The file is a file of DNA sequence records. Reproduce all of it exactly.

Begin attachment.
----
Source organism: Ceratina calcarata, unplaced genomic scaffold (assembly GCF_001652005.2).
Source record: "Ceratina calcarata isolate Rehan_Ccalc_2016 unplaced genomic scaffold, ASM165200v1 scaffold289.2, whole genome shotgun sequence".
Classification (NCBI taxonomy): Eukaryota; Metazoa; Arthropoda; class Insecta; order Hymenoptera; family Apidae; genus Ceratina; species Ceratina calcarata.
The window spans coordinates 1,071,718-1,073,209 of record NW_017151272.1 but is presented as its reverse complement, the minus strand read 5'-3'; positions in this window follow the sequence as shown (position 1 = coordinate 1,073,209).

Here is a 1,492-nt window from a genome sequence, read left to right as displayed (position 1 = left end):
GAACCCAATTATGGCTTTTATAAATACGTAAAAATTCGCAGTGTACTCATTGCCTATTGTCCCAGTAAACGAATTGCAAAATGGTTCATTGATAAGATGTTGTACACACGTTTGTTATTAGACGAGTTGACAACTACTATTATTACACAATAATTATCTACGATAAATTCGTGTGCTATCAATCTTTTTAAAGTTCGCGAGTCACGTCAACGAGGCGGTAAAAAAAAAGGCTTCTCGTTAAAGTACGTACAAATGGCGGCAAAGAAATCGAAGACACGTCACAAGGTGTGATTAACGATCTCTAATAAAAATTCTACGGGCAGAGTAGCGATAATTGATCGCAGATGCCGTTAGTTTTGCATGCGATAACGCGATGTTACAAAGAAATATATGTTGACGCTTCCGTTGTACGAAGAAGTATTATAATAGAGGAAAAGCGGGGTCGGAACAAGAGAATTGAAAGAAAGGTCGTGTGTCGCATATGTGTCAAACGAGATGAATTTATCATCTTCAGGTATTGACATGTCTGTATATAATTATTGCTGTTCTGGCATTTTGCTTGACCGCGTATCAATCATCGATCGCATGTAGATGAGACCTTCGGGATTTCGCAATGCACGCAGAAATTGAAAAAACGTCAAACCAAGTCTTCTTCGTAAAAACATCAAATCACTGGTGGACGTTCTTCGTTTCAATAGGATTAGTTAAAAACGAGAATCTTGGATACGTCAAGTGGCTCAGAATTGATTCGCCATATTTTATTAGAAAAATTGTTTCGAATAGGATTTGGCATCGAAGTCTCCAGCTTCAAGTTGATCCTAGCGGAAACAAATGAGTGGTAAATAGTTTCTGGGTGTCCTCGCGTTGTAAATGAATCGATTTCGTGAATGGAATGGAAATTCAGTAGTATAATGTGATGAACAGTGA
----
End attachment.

Source organism: Ceratina calcarata, unplaced genomic scaffold (assembly GCF_001652005.2).
Source record: "Ceratina calcarata isolate Rehan_Ccalc_2016 unplaced genomic scaffold, ASM165200v1 scaffold289.2, whole genome shotgun sequence".
Classification (NCBI taxonomy): Eukaryota; Metazoa; Arthropoda; class Insecta; order Hymenoptera; family Apidae; genus Ceratina; species Ceratina calcarata.
The window spans coordinates 1,071,718-1,073,209 of record NW_017151272.1 but is presented as its reverse complement, the minus strand read 5'-3'; positions in this window follow the sequence as shown (position 1 = coordinate 1,073,209).

Here is a 1,492-nt window from a genome sequence, read left to right as displayed (position 1 = left end):
GAACCCAATTATGGCTTTTATAAATACGTAAAAATTCGCAGTGTACTCATTGCCTATTGTCCCAGTAAACGAATTGCAAAATGGTTCATTGATAAGATGTTGTACACACGTTTGTTATTAGACGAGTTGACAACTACTATTATTACACAATAATTATCTACGATAAATTCGTGTGCTATCAATCTTTTTAAAGTTCGCGAGTCACGTCAACGAGGCGGTAAAAAAAAAGGCTTCTCGTTAAAGTACGTACAAATGGCGGCAAAGAAATCGAAGACACGTCACAAGGTGTGATTAACGATCTCTAATAAAAATTCTACGGGCAGAGTAGCGATAATTGATCGCAGATGCCGTTAGTTTTGCATGCGATAACGCGATGTTACAAAGAAATATATGTTGACGCTTCCGTTGTACGAAGAAGTATTATAATAGAGGAAAAGCGGGGTCGGAACAAGAGAATTGAAAGAAAGGTCGTGTGTCGCATATGTGTCAAACGAGATGAATTTATCATCTTCAGGTATTGACATGTCTGTATATAATTATTGCTGTTCTGGCATTTTGCTTGACCGCGTATCAATCATCGATCGCATGTAGATGAGACCTTCGGGATTTCGCAATGCACGCAGAAATTGAAAAAACGTCAAACCAAGTCTTCTTCGTAAAAACATCAAATCACTGGTGGACGTTCTTCGTTTCAATAGGATTAGTTAAAAACGAGAATCTTGGATACGTCAAGTGGCTCAGAATTGATTCGCCATATTTTATTAGAAAAATTGTTTCGAATAGGATTTGGCATCGAAGTCTCCAGCTTCAAGTTGATCCTAGCGGAAACAAATGAGTGGTAAATAGTTTCTGGGTGTCCTCGCGTTGTAAATGAATCGATTTCGTGAATGGAATGGAAATTCAGTAGTATAATGTGATGAACAGTGA